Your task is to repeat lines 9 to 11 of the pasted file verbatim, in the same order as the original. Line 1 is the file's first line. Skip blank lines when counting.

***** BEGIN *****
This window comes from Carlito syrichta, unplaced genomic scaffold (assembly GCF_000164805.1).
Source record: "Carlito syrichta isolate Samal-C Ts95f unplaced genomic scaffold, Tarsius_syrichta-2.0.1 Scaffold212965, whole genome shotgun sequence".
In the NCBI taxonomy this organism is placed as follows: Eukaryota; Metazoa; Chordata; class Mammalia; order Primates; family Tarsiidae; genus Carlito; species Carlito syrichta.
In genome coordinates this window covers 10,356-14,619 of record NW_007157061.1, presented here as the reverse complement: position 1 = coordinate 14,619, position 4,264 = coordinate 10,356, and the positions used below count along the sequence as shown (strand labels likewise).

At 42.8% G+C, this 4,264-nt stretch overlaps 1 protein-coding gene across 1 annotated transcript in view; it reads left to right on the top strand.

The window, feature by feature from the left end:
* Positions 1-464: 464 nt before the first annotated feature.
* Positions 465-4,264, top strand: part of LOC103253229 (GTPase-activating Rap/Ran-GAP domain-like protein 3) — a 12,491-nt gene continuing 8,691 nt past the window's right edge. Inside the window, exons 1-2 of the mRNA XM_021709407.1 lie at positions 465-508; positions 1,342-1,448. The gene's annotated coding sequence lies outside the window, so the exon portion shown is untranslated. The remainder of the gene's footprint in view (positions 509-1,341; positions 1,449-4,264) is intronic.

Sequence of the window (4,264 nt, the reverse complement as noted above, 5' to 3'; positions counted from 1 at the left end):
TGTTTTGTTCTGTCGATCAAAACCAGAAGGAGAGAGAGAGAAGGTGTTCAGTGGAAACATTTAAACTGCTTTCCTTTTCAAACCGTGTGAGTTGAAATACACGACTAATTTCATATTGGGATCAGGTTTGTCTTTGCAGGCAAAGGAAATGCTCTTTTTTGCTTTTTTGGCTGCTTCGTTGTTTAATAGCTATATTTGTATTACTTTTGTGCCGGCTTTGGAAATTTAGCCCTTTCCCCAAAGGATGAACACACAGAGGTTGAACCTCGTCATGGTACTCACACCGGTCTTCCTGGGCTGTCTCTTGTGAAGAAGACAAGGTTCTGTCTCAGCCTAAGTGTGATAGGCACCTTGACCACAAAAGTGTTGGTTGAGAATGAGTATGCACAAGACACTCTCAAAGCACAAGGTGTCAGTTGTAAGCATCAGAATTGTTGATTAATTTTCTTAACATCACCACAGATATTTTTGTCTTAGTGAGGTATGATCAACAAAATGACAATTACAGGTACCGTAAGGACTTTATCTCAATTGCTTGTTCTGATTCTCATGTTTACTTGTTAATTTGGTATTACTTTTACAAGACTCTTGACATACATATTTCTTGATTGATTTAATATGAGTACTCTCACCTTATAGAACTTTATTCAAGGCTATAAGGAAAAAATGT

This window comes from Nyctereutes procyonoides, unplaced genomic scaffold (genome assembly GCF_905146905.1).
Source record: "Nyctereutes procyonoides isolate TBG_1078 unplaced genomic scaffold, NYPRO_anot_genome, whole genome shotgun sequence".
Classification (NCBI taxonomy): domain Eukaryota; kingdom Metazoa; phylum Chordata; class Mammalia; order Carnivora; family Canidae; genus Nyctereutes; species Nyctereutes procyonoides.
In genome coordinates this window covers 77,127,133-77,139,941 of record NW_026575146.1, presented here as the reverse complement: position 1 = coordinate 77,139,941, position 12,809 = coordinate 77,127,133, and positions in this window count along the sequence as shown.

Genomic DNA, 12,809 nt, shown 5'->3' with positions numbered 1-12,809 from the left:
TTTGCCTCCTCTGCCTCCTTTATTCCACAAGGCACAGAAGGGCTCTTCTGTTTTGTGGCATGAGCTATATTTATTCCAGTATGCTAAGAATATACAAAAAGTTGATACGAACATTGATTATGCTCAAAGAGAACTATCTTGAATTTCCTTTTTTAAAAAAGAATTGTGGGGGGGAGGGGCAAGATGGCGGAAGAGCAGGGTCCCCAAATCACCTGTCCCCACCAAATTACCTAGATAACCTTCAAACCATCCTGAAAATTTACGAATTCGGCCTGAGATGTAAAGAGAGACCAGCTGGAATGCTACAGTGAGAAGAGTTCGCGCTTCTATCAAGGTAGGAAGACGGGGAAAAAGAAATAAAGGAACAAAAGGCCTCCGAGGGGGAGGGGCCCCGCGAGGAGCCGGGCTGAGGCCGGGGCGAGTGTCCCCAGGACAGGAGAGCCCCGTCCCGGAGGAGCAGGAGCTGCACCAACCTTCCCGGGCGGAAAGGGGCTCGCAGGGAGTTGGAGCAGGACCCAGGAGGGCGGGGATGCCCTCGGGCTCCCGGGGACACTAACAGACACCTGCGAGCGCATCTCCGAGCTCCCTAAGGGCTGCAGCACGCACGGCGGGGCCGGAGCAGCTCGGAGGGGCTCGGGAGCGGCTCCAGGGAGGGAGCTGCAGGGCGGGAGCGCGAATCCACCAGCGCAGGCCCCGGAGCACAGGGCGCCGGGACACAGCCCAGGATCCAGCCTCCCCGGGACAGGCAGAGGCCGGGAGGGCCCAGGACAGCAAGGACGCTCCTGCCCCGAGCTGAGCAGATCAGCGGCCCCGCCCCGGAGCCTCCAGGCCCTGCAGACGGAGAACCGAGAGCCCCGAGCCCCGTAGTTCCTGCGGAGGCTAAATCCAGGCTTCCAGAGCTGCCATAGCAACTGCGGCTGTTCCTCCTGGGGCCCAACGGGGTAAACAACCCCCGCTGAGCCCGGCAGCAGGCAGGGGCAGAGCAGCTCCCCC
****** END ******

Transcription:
Sequence of the window (4,264 nt, the reverse complement as noted above, 5' to 3'; positions counted from 1 at the left end):
TGTTTTGTTCTGTCGATCAAAACCAGAAGGAGAGAGAGAGAAGGTGTTCAGTGGAAACATTTAAACTGCTTTCCTTTTCAAACCGTGTGAGTTGAAATACACGACTAATTTCATATTGGGATCAGGTTTGTCTTTGCAGGCAAAGGAAATGCTCTTTTTTGCTTTTTTGGCTGCTTCGTTGTTTAATAGCTATATTTGTATTACTTTTGTGCCGGCTTTGGAAATTTAGCCCTTTCCCCAAAGGATGAACACACAGAGGTTGAACCTCGTCATGGTACTCACACCGGTCTTCCTGGGCTGTCTCTTGTGAAGAAGACAAGGTTCTGTCTCAGCCTAAGTGTGATAGGCACCTTGACCACAAAAGTGTTGGTTGAGAATGAGTATGCACAAGACACTCTCAAAGCACAAGGTGTCAGTTGTAAGCATCAGAATTGTTGATTAATTTTCTTAACATCACCACAGATATTTTTGTCTTAGTGAGGTATGATCAACAAAATGACAATTACAGGTACCGTAAGGACTTTATCTCAATTGCTTGTTCTGATTCTCATGTTTACTTGTTAATTTGGTATTACTTTTACAAGACTCTTGACATACATATTTCTTGATTGATTTAATATGAGTACTCTCACCTTATAGAACTTTATTCAAGGCTATAAGGAAAAAATGT

This window comes from Nyctereutes procyonoides, unplaced genomic scaffold (genome assembly GCF_905146905.1).